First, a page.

“There is nothing to writing. All you do is sit down at a typewriter and bleed.” – Ernest Hemingway
Hemingway is one of my all-time favorite writers (and not just because I had to read him in high school, either). His prose is crisp, clean, and compulsively readable. He wrote with a journalist’s flair for storytelling but a copywriter’s command of simplicity and conciseness.
But even Hemingway sat down at the typewriter and just bled sometimes. Writing can be very hard. And writer’s block is all too real.Continue reading…
I’ll never forget the time I presented a well-researched monthly social media package to a new beauty client. He took a look at the first few posts for Twitter, scrunched up his nose, and said, “Let’s avoid exclamation marks. We’re all adults here.”
First off—what does that even mean? Second, how ridiculous! This client wanted his beauty brand’s tone of voice to match what he was accustomed to (he used to work as an investor on Wall Street).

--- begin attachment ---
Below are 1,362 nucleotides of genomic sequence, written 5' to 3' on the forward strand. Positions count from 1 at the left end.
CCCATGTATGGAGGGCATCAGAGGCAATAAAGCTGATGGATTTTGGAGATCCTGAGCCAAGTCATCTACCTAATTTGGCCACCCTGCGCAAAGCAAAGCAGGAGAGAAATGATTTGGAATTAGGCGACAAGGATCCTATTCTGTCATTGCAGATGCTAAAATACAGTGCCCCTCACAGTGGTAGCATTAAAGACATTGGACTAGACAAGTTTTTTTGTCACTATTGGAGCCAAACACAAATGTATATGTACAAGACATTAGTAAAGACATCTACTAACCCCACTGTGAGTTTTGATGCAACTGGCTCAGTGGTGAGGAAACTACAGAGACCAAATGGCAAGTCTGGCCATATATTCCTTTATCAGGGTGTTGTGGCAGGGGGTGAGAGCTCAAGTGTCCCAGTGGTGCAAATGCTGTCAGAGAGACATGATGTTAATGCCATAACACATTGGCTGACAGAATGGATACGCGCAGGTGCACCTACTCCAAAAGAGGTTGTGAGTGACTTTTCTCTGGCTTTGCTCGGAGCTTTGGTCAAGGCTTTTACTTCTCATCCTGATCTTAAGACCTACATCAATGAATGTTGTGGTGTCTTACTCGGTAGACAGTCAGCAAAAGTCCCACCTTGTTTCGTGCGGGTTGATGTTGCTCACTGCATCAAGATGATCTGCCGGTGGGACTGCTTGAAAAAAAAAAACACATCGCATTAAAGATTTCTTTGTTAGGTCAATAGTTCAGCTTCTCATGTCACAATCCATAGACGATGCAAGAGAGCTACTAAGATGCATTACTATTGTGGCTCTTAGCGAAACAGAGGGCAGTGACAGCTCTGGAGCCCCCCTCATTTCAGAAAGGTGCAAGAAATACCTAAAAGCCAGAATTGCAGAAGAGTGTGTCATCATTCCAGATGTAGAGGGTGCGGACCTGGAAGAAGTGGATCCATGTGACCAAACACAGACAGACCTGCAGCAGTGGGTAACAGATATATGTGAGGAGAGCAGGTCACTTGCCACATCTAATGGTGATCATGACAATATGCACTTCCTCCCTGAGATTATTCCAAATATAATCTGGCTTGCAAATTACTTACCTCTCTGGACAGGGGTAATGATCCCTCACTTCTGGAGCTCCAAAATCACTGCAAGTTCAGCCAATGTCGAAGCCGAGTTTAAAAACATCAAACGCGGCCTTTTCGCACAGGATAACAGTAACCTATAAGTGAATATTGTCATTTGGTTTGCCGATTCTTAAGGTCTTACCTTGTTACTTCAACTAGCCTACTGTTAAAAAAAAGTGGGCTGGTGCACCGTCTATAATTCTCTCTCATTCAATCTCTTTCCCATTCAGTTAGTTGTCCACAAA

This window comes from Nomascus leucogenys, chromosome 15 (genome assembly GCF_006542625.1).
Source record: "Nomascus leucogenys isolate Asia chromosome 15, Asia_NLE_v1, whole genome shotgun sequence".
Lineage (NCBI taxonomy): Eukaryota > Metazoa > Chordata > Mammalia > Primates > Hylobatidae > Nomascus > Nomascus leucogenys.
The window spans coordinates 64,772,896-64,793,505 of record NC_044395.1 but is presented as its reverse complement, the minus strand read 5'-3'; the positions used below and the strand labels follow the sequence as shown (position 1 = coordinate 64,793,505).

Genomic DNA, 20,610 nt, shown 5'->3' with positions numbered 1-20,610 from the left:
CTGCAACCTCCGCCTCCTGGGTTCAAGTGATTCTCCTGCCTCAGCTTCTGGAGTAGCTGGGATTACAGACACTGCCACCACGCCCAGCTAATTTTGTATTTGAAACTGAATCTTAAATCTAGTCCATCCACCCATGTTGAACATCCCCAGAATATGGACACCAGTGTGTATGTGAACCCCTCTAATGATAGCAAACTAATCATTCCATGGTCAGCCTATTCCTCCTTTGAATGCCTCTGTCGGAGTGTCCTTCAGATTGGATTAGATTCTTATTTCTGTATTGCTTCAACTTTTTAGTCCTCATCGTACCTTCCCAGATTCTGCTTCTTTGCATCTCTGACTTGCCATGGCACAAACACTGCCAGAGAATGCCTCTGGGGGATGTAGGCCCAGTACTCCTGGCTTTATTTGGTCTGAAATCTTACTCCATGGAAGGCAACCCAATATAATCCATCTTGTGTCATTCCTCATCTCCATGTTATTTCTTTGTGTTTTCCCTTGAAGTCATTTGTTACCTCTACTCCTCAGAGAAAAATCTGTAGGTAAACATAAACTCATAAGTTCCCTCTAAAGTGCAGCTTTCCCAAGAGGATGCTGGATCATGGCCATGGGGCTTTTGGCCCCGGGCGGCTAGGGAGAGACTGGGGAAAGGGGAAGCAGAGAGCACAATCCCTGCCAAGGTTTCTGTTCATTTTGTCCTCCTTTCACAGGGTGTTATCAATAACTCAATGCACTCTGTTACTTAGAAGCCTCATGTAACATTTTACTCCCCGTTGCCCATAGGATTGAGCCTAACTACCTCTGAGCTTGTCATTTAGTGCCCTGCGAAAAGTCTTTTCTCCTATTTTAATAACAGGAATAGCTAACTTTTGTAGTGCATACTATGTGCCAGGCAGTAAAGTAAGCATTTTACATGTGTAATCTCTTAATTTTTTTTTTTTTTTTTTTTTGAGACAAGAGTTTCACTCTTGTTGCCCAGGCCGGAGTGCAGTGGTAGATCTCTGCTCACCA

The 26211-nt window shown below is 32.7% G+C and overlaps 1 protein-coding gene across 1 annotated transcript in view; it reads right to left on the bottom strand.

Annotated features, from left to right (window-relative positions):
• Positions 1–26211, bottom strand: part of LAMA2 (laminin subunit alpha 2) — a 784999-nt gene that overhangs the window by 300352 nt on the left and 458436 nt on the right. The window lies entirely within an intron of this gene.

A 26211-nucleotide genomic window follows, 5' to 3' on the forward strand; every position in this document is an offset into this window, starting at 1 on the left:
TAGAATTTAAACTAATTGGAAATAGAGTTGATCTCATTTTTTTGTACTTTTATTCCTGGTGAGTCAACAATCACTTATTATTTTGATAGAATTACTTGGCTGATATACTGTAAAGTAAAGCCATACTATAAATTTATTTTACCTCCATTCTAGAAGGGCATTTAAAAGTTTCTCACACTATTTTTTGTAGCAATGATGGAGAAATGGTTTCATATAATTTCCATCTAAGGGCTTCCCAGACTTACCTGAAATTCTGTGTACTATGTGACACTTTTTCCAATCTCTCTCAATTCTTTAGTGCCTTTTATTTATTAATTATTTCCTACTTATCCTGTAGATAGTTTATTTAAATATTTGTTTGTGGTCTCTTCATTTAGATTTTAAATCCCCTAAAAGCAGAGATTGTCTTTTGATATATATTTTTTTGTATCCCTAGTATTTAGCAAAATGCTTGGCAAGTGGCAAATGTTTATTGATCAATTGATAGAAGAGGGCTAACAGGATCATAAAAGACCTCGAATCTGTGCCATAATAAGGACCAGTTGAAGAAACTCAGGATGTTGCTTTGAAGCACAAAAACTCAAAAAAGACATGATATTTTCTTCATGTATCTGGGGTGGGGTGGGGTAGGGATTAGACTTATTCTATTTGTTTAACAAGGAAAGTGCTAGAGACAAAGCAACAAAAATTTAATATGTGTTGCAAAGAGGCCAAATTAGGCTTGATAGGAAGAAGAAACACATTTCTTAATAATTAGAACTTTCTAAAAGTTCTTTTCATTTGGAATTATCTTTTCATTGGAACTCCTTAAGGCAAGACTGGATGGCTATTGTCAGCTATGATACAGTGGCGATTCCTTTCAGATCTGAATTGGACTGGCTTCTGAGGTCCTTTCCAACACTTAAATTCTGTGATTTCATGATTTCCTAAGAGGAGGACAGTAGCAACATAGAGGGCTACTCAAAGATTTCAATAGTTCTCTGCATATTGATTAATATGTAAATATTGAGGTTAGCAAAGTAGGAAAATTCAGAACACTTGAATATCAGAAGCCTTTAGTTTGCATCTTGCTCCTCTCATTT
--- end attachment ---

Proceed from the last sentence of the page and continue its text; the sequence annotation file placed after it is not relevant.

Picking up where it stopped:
But he failed to understand a fundamental truth of branding: you market to the customer, not yourself. His target market was beauty, but he didn’t know how to speak with their voice. He just didn’t get it.
If I had to sum up the past decade of marketing in one word, it would be “adaptation.”
Customers are just too smart. They block ads, ignore canned content, and are better read than ever before. They continue to be more and more empowered. So what’s a marketer to do? How can brands possibly react in time to shifting expectations, much less strategically?
There’s a common misconception that no one reads anymore.
In fact, the opposite is true: more people are reading now than ever before. Between blog posts, emails, social media updates, eBooks, text messages, Wikipedia articles, and everything else the Internet offers, we process about 54,000 words a day, the length of a typical novel.
But how much of that content actually sticks with you? There is more content out there than ever, but so little of it lingers in your brain. You see it every day. Forgettable click-bait articles. Emails sent straight to the overflowing spam folder. eBooks you drop after the first ten pages.